Four sites selected as prospective locations for new OCCC

Local News

The Hawaii Department of Public Safety has identified four sites from an original list of 11 that could potentially house a new Oahu Community Correctional Center.

They are: Oahu Community Correctional Center (its current location); Department of Agriculture, Animal Quarantine Facility; Halawa Correctional Facility; and Mililani Technology Park, Lot 17.

Each option will now undergo a thorough evaluation during the Environmental Impact Statement (EIS) study process.

“Consistent with our approach to public outreach, we will continue to solicit the public’s input including hosting a community meeting,” said Nolan Espinda, PSD director. The planned meeting is in addition to others that may be held during 2017 culminating in publication of the Draft EIS.

OCCC has been in Kalihi for more than 40 years. It was designed for 628 inmates, but now has 950 beds and sometimes as many as 1,200 inmates, most of them awaiting trial and some as part of a work furlough program.

Officials say OCCC is outdated, overcrowded, and in dire need of replacement.

The four prospective sites were presented in a progress report to the State Legislature. The department went over the details Thursday with the House Committee on Public Safety.

In that same report, “Planning for the Future of the Oahu Community Correctional Center,” the department also discussed an interim architectural space program, a 10-year inmate population forecast, and project financing options.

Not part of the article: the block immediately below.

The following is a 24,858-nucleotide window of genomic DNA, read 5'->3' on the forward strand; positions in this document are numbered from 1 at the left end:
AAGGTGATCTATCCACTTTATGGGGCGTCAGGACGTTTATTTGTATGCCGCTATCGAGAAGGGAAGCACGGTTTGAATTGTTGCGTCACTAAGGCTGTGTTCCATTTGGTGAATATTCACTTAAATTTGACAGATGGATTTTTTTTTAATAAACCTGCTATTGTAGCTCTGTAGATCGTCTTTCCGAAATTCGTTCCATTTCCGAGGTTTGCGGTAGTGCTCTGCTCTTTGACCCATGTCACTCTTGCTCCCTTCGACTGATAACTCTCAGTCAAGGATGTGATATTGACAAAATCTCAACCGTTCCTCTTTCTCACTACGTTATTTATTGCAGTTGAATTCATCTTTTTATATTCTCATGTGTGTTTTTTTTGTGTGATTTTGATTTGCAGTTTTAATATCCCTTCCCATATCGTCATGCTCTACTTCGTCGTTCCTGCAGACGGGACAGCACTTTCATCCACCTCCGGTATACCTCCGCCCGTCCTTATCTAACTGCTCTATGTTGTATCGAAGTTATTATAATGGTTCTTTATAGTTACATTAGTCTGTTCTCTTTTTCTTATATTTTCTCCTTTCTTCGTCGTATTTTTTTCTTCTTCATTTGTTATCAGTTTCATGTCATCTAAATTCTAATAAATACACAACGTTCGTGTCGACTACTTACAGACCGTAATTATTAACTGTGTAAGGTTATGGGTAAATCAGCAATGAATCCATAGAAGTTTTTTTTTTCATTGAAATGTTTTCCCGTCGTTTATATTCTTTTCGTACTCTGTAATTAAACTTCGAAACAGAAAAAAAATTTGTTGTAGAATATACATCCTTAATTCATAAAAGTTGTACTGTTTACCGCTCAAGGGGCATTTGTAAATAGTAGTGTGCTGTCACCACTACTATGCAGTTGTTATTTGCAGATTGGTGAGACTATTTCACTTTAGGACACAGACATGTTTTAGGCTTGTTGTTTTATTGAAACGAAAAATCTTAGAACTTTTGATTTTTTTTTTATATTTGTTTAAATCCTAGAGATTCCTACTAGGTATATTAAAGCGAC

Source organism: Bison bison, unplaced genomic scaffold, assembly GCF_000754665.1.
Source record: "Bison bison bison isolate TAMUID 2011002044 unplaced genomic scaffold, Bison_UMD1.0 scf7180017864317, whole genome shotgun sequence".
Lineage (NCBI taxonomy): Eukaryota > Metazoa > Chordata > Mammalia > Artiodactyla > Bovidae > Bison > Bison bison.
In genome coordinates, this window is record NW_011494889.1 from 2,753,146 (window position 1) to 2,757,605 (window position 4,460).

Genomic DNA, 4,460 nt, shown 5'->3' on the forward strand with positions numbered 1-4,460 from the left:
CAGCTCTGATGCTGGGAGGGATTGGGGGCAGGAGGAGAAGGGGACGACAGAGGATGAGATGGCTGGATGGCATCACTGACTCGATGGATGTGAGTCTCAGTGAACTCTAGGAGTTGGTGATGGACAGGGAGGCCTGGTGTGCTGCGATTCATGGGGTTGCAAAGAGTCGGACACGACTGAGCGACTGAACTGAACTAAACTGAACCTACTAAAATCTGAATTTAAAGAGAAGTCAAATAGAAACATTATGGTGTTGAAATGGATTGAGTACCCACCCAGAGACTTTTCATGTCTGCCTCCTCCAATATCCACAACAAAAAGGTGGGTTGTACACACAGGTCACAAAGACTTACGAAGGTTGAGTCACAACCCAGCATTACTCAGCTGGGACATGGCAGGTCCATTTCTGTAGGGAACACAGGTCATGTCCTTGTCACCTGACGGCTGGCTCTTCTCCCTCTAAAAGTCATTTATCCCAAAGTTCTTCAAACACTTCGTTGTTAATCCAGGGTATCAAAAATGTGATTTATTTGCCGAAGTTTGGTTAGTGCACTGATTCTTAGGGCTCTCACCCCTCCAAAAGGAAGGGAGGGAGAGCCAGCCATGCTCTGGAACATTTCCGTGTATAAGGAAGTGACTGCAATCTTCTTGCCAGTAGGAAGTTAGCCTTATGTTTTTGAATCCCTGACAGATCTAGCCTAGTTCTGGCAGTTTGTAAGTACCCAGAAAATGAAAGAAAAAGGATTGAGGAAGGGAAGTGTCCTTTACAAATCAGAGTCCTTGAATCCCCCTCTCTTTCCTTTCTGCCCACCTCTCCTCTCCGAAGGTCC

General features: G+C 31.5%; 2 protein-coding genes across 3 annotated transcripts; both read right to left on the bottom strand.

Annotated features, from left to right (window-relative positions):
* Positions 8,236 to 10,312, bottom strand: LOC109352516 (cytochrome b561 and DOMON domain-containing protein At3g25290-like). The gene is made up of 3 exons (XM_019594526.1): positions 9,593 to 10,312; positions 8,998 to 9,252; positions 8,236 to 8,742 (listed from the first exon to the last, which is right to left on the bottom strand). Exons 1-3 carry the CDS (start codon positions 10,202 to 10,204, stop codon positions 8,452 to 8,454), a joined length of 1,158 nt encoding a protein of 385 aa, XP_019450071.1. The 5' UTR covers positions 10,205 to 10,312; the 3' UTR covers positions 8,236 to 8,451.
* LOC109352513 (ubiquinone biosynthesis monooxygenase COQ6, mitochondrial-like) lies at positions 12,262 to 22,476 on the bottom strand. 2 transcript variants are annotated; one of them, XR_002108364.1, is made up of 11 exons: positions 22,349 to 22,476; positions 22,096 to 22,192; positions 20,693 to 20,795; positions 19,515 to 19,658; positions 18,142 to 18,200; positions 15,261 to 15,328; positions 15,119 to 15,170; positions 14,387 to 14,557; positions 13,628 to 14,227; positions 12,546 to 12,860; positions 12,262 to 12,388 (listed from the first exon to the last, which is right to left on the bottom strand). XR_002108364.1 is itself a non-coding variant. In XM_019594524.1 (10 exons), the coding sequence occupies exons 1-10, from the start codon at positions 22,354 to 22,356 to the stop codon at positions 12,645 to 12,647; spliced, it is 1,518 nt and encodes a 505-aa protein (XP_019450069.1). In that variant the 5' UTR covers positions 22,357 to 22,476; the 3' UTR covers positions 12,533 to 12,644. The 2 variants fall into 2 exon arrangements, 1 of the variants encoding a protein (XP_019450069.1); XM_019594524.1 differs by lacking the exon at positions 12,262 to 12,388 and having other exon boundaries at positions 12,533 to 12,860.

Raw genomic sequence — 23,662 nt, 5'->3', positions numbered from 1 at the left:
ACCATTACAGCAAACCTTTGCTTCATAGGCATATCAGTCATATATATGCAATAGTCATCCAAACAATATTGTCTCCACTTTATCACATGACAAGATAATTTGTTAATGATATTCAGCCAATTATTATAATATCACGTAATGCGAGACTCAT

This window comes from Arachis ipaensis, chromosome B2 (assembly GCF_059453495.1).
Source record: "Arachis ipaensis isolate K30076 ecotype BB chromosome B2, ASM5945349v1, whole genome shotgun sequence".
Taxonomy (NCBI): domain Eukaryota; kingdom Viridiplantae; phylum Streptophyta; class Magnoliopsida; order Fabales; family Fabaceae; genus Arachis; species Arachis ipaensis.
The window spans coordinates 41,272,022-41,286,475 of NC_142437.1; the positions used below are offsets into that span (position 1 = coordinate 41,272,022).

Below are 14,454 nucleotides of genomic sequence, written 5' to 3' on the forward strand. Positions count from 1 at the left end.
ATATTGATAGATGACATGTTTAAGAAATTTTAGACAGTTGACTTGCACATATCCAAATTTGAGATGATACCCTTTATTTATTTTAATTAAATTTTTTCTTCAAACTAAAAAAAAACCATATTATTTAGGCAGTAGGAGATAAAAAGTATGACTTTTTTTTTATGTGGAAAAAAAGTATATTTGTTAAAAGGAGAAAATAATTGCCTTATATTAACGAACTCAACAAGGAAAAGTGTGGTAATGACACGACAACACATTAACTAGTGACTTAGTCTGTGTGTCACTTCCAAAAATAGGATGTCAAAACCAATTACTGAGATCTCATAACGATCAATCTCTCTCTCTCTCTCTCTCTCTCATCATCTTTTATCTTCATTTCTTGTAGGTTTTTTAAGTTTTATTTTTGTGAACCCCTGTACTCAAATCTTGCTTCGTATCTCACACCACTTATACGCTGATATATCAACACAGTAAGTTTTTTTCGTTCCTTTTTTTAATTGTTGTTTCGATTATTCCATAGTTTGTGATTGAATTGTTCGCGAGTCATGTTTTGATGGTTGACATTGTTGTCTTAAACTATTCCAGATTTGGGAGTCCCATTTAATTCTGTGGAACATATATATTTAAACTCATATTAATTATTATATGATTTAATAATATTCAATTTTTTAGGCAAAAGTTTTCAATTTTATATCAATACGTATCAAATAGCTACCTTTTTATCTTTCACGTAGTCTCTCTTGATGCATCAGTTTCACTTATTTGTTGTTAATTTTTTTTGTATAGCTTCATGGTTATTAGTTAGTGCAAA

If they leave the jail where it is, officials say the cost will start around $526 million. If it’s moved to Halawa Correctional Facility, the cost starts at $585 million.

The animal quarantine facility and Mililani Tech Park are the cheapest options. Both start in the $400 million range.

The costs could also vary based on the type of building that will be constructed (low-, mid-, or high-rise).

“We will be applying each of these to the short list of four sites and get a better feeling of what works best,” explained Thomas Rudary with Architects Hawaii Ltd. “We’ll also look at hard zoning, required setbacks and any limitations we may have, and as you point out, any waivers we may get to better utilize the space.”

Officials stress the cost estimates are just preliminary, and could always change.Click here for more information and to view the report.

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